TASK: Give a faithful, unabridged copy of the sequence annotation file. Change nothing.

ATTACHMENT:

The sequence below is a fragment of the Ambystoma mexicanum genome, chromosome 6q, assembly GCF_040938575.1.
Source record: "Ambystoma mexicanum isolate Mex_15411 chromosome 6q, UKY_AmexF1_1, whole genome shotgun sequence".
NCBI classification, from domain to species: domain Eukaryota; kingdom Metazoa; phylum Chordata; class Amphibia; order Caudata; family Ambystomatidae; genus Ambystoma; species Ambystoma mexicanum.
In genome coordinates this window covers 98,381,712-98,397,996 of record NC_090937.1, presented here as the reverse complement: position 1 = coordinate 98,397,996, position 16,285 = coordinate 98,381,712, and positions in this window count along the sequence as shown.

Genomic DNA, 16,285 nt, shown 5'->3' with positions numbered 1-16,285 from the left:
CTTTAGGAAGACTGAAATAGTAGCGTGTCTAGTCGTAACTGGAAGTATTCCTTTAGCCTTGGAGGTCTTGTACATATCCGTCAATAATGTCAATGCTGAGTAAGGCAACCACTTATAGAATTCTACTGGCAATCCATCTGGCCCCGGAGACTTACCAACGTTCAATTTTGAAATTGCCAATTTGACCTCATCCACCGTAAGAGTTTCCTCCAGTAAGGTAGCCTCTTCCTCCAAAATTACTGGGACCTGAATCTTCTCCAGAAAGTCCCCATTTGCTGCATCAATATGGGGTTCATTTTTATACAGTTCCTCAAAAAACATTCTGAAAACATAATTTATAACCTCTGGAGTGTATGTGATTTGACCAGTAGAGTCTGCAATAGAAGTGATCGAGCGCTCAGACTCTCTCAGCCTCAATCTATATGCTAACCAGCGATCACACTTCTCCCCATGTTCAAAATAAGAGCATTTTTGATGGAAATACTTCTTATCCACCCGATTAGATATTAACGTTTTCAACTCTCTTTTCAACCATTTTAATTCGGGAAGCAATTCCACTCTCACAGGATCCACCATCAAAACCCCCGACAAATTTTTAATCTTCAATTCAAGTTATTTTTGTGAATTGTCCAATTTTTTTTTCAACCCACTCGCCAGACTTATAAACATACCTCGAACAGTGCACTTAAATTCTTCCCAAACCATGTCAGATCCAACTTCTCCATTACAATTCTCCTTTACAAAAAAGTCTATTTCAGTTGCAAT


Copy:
The sequence below is a fragment of the Ambystoma mexicanum genome, chromosome 6q, assembly GCF_040938575.1.
Source record: "Ambystoma mexicanum isolate Mex_15411 chromosome 6q, UKY_AmexF1_1, whole genome shotgun sequence".
NCBI classification, from domain to species: domain Eukaryota; kingdom Metazoa; phylum Chordata; class Amphibia; order Caudata; family Ambystomatidae; genus Ambystoma; species Ambystoma mexicanum.
In genome coordinates this window covers 98,381,712-98,397,996 of record NC_090937.1, presented here as the reverse complement: position 1 = coordinate 98,397,996, position 16,285 = coordinate 98,381,712, and positions in this window count along the sequence as shown.

Genomic DNA, 16,285 nt, shown 5'->3' with positions numbered 1-16,285 from the left:
CTTTAGGAAGACTGAAATAGTAGCGTGTCTAGTCGTAACTGGAAGTATTCCTTTAGCCTTGGAGGTCTTGTACATATCCGTCAATAATGTCAATGCTGAGTAAGGCAACCACTTATAGAATTCTACTGGCAATCCATCTGGCCCCGGAGACTTACCAACGTTCAATTTTGAAATTGCCAATTTGACCTCATCCACCGTAAGAGTTTCCTCCAGTAAGGTAGCCTCTTCCTCCAAAATTACTGGGACCTGAATCTTCTCCAGAAAGTCCCCATTTGCTGCATCAATATGGGGTTCATTTTTATACAGTTCCTCAAAAAACATTCTGAAAACATAATTTATAACCTCTGGAGTGTATGTGATTTGACCAGTAGAGTCTGCAATAGAAGTGATCGAGCGCTCAGACTCTCTCAGCCTCAATCTATATGCTAACCAGCGATCACACTTCTCCCCATGTTCAAAATAAGAGCATTTTTGATGGAAATACTTCTTATCCACCCGATTAGATATTAACGTTTTCAACTCTCTTTTCAACCATTTTAATTCGGGAAGCAATTCCACTCTCACAGGATCCACCATCAAAACCCCCGACAAATTTTTAATCTTCAATTCAAGTTATTTTTGTGAATTGTCCAATTTTTTTTTCAACCCACTCGCCAGACTTATAAACATACCTCGAACAGTGCACTTAAATTCTTCCCAAACCATGTCAGATCCAACTTCTCCATTACAATTCTCCTTTACAAAAAAGTCTATTTCAGTTGCAAT